Mom.

I’m not even going to bother sugarcoating this post. It’s ugly, it’s dirty, it’s raw, it’s depressing. It’s my life in the last 1 month and 3 days, beginning December 14th, when my mom had her stroke.

I’d left just an hour earlier. And an hour after, I received a call just to be told she’d had another stroke. Off I went dutifully to the first hospital, where I was promptly informed it didn’t look good. Off I went to the second hospital, where they again told us that it was all most likely over.

And it was.

My mom lived on life support for 9 days in a coma. Her best chances, they told us, meant being in a persistent vegetative state. She’d never be able to feed herself again. Anything.

Just hours earlier, we ate lunch together and she talked about how she wanted me to make that pizza for Christmas.

I didn’t even hug her when I left. My son was rambunctious and he was hard to hold. So, he hugged her. I smiled. I left. And I didn’t know I was speaking to my mom for the last time.

When the time came, I sat in a cramped room with several family members, praying mom would die quickly so she could donate her organs. At 57 years old, her body gasped for an hour before she finally slowed her breathing in her last minutes. A week later, we held her funeral.

My mother-in-law took my son up to the casket to say his good-byes. It all seemed so absurd. That at 28, my 2-year-old and I were saying good-bye to my mom. And yet it was happening.

 

I’ll tell you the truth about grieving: everybody disappears immediately after it’s over.

 

My brother and I go through our routine of caring for our dad. People very rarely contact me now that the funeral has ended. It’s as though I don’t exist. Life has gone on. And as angry as that makes me feel, it casts a light on the numerous times I did the same when encountering someone who was grieving. It makes me feel guilty. It makes me feel awful.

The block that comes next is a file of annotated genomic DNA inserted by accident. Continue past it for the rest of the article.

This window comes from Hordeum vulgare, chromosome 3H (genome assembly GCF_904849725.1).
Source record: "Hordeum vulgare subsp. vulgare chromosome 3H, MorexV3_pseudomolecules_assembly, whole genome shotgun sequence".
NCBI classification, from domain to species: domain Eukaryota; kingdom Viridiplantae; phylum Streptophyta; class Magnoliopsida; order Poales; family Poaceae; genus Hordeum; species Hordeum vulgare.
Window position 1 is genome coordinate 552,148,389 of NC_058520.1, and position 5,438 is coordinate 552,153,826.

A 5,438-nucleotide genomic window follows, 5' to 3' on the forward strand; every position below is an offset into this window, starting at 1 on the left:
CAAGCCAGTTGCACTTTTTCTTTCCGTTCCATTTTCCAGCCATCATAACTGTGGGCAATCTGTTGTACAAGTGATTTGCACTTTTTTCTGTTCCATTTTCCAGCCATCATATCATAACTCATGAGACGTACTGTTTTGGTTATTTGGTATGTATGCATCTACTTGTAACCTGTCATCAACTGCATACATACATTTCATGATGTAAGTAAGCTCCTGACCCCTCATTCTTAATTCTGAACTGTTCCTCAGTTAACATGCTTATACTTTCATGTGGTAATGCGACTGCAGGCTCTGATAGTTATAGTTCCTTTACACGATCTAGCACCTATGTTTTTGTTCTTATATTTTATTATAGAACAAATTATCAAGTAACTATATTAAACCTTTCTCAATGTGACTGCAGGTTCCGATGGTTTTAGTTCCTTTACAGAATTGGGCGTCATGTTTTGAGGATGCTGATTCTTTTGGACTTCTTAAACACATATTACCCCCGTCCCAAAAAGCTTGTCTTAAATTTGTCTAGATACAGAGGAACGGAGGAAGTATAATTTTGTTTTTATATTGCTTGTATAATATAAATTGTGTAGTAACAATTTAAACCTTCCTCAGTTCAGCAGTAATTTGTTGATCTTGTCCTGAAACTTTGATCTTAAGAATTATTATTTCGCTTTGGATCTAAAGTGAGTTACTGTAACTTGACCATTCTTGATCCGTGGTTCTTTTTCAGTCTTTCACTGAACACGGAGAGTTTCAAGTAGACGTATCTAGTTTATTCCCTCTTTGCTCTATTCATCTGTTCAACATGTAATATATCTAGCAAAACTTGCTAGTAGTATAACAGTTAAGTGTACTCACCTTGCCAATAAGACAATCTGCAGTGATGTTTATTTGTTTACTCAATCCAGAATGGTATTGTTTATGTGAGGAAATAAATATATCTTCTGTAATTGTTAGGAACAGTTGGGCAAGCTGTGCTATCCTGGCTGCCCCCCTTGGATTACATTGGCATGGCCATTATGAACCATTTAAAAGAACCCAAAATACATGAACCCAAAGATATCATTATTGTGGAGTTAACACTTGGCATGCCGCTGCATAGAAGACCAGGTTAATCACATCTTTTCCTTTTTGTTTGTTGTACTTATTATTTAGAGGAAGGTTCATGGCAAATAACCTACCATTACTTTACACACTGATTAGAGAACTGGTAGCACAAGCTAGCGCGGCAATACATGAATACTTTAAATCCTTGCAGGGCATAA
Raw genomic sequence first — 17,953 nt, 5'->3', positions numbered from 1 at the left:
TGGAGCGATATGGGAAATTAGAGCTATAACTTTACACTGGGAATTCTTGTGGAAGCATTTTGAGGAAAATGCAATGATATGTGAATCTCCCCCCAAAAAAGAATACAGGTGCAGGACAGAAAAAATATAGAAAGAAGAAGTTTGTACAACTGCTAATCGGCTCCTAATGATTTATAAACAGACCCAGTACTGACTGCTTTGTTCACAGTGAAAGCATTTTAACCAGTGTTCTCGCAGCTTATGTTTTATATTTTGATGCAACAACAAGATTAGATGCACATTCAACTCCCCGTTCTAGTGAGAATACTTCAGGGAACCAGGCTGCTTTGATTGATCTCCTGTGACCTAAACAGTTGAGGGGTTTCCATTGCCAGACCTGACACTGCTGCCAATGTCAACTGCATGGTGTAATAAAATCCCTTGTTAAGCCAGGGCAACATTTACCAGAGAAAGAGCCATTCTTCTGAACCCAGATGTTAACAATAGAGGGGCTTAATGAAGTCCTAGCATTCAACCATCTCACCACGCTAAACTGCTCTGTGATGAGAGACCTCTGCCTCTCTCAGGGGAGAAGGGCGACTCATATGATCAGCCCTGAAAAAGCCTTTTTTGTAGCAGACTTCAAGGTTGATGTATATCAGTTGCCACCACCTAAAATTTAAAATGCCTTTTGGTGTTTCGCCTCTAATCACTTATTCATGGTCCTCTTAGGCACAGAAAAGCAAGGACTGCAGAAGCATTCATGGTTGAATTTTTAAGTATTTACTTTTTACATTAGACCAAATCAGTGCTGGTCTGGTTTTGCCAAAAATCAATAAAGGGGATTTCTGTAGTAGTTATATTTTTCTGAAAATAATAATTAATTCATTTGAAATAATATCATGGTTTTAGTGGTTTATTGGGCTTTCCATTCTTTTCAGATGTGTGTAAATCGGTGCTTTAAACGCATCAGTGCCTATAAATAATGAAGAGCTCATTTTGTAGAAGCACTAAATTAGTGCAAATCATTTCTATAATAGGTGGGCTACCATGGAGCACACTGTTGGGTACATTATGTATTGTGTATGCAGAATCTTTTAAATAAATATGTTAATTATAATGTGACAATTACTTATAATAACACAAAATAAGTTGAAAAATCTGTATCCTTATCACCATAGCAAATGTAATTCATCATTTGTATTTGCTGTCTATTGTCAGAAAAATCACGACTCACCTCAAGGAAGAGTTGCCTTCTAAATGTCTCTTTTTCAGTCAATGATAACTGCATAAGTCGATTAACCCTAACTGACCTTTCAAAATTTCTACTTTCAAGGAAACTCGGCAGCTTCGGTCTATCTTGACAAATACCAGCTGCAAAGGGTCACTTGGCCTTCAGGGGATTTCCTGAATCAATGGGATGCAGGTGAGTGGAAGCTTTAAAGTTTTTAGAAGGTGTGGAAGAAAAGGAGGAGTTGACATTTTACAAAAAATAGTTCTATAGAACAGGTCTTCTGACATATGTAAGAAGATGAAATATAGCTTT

On a petty level, I stew over the messages of people who tell me that they “know” what I’m going through. If you’re twice my age and haven’t lost a parent, you don’t know. If you are my age and haven’t lost a parent, you don’t know. Acknowledge your ignorance. But don’t you dare try to coat it as though you have any idea.

 

My relationship with my mother was complicated. I fully believe that she had narcissistic personality disorder. It wasn’t an idea I learned about until I was in my early 20s. After years of unrelenting conflict with my mother, it helped me navigate my relationship with her in far easier ways. I accepted that in her eyes, I’d never be good enough. I also accepted that her evaluation of me actually had nothing to do with me. And from then on, things were actually pretty good.

I knew her limitations and didn’t demand more of her because of them. I knew she’d never be able to love me as I hoped a mother would. I knew I’d never measure up in her eyes. I knew that in her mind, I’d never wash the dishes well enough or dust well enough or otherwise even marginally compete with her in caring for the home.

Things were easier after I moved out. She adopted the persona with me that she adopted for everyone who didn’t live with her: kind, compliant, never aggressive. I could snap at her and she’d never say a word. I knew that what she did when she got home was different, though.

In that way, I never really knew my mother after  I moved out. She had become a different creature.

It’s hard to deal with because she was a really good grandmother. She would get breakfast sandwiches without meat and she and my son would split them. She’d beam over how well he ate. She’d play with him, color with him, sing to him, cough obnoxiously for his entertainment. And despite everything…God, what I wouldn’t give to have just five more minutes. Me, her and Nathan.

The three Musketeers, she said. Just like she, her mom and my older brother had been “The Three Musketeers” before cancer had wiped Grandma Kathy from the Earth when she was only 42.

My mom did apologize to me in the last few months of her life for her behavior while I was a teenager and early 20-something. She’d apparently said the same to my dad, too. It doesn’t take away the trauma I grew up with, but it is a comfort. Was she genuinely sorry? Did she just realize that she didn’t have long to live? I’ll never know.

 

Learning to live with the uncertainty is just life, I guess.

 

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